I'm reaching the end of what has been a rather odd week.
Last week, we were contemplating putting the heating on overnight because it was so cold in the flat. This week, we're basking in glorious early summer sunshine.
Last week, I was contemplating writing an email to Nick Coffer, presenter of the afternoon show on BBC Three Counties Radio with a press release about Pegasus Falling. This week, I'm just about getting over the trauma of appearing on the show.
The speed at which it all happened took me completely by surprise. The email was sent on Friday, a reply received on Saturday, appearance arranged on Monday and I was on the air on Wednesday. The downside of all this was that Nick didn't have the chance to read the book before the item. The upside was that I only had a couple of days to panic.
Now, you'd think, me being a seasoned media professional, I'd be relaxed with the idea of being placed in front of the mic myself. Well, that certainly wasn't the case. I'm much happier being behind the camera, and well away from the microphone, so on the morning of the show I have to admit I got into a bit of a panic. I was trying to put some notes together to make sure I had all the information I needed in my head beforehand, but I found that the more I worked on the notes the more nervous I became. So I stopped, printed out what I had and hoped I hadn't forgotten anything - or at least had enough in my head not to be tripped up by any left-field questions I might be asked. On the train up to the studio, I got the notes out and started reading them. Again, the nerves started to jangle, so they were promptly put to one side again.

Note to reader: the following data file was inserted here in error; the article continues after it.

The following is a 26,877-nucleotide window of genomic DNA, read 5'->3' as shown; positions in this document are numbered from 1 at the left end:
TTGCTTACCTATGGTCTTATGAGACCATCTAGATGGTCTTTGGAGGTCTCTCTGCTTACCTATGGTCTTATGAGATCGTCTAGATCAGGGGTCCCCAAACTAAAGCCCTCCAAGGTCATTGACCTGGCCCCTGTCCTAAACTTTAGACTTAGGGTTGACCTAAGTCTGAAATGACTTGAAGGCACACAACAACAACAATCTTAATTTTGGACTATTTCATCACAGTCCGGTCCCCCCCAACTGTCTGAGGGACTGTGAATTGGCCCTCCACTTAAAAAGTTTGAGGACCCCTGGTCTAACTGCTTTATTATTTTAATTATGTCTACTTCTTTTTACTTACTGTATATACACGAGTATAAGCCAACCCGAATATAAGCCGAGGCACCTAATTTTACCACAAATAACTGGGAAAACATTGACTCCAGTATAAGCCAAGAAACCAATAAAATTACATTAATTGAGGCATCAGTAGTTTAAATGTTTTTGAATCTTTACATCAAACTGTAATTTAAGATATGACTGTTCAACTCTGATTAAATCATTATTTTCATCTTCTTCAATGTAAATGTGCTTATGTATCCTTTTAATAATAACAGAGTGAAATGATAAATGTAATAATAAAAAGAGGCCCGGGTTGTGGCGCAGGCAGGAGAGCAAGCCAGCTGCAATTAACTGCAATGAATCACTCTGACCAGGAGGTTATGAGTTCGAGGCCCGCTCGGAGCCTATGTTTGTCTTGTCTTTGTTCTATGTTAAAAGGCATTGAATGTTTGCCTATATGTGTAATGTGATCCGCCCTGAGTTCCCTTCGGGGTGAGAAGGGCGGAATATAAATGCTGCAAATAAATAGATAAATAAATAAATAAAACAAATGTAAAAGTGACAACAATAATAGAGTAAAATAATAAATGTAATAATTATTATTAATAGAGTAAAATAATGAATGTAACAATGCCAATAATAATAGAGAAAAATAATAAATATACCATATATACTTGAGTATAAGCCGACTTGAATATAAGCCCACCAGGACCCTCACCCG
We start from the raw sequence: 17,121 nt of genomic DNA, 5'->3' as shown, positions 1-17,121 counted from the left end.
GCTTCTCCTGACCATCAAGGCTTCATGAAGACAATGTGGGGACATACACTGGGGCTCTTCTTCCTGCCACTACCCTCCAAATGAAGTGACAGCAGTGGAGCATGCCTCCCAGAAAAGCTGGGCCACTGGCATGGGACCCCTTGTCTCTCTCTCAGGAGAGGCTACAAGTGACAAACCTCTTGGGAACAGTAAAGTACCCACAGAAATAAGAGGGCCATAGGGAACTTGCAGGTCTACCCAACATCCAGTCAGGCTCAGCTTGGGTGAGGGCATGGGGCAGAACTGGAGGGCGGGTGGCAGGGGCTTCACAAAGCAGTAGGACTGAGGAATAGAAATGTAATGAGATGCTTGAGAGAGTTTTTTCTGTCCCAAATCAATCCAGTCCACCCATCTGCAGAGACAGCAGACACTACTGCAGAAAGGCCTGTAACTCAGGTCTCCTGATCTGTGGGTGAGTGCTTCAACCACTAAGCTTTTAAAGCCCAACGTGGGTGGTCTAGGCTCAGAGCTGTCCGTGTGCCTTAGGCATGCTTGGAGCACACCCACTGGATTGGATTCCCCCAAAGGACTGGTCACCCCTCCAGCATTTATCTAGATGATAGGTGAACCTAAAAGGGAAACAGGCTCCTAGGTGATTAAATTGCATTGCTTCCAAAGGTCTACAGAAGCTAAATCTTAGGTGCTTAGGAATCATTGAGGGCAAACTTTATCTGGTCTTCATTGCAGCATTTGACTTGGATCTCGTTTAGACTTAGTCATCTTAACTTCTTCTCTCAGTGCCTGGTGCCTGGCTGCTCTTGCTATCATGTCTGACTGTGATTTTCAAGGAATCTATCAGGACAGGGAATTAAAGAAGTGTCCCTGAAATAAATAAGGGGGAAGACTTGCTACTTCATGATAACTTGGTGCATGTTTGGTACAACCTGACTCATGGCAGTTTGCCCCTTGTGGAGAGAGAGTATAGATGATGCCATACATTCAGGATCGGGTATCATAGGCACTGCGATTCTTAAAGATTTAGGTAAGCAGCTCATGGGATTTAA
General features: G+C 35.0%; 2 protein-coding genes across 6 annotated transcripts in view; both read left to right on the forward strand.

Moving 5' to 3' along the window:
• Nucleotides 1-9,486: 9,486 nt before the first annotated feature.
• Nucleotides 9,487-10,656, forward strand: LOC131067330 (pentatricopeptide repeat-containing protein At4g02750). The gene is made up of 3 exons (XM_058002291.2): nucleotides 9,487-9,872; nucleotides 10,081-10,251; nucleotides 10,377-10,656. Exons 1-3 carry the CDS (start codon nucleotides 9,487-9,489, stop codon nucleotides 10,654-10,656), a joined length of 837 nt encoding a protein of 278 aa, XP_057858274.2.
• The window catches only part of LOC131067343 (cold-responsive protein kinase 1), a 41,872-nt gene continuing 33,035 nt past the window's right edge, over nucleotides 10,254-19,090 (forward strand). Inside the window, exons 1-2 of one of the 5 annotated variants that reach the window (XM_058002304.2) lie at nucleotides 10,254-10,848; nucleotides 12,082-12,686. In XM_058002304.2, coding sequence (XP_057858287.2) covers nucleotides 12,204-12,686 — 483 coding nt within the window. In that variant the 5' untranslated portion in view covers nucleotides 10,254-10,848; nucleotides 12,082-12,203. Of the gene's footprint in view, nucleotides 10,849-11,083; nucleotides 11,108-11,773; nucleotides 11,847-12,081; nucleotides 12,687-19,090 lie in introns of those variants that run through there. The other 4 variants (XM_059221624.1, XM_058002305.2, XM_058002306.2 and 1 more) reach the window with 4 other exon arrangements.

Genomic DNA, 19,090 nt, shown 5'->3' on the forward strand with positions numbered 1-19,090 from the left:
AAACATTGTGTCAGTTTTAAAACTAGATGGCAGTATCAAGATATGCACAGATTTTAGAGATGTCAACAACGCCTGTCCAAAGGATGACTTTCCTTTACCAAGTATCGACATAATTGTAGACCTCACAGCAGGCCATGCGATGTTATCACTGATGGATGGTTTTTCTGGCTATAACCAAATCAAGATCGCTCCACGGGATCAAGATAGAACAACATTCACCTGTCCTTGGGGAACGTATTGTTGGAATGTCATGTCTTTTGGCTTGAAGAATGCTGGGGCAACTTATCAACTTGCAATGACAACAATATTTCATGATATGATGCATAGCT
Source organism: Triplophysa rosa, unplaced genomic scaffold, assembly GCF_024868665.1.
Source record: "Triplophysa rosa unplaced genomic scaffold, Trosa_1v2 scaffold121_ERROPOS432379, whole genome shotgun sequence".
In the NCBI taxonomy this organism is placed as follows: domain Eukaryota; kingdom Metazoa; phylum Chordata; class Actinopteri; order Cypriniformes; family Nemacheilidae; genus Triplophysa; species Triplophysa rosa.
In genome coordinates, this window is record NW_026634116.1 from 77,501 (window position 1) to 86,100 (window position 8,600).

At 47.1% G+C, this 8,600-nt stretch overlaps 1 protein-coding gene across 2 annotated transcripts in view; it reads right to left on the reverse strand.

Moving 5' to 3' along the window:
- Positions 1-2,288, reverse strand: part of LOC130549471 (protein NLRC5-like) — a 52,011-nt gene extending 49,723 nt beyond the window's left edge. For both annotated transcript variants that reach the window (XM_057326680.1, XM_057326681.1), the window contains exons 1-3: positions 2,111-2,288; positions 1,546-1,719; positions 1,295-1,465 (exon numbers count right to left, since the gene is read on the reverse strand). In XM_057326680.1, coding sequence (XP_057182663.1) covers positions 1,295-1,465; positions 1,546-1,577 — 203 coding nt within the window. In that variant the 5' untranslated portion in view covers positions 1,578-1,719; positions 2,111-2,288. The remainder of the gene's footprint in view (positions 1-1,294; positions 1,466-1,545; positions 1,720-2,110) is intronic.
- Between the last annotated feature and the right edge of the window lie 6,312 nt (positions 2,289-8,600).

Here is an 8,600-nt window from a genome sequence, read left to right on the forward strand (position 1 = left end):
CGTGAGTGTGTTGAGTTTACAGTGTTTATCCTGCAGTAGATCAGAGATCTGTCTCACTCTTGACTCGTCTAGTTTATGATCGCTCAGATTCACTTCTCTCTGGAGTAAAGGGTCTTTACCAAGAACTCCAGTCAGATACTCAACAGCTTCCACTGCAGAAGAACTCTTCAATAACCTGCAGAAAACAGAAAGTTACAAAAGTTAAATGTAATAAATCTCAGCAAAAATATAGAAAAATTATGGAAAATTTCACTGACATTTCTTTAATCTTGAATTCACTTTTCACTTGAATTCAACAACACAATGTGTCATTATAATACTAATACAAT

I'd managed to calm down a little when I arrived at the studio in Luton, about 10 minutes early. I had been surprised when Nick asked me to be there just 10 minutes before I was due in the studio. Coming from a television background, I'm used to there being a much longer lead in to an appearance. With no visual aspect to worry about in radio, there was no need for the make-up and wardrobe checks, the fitting of radio-mics, camera rehearsals, or the like that I'm used to. Instead, I was beckoned into the reception area and simply asked to wait.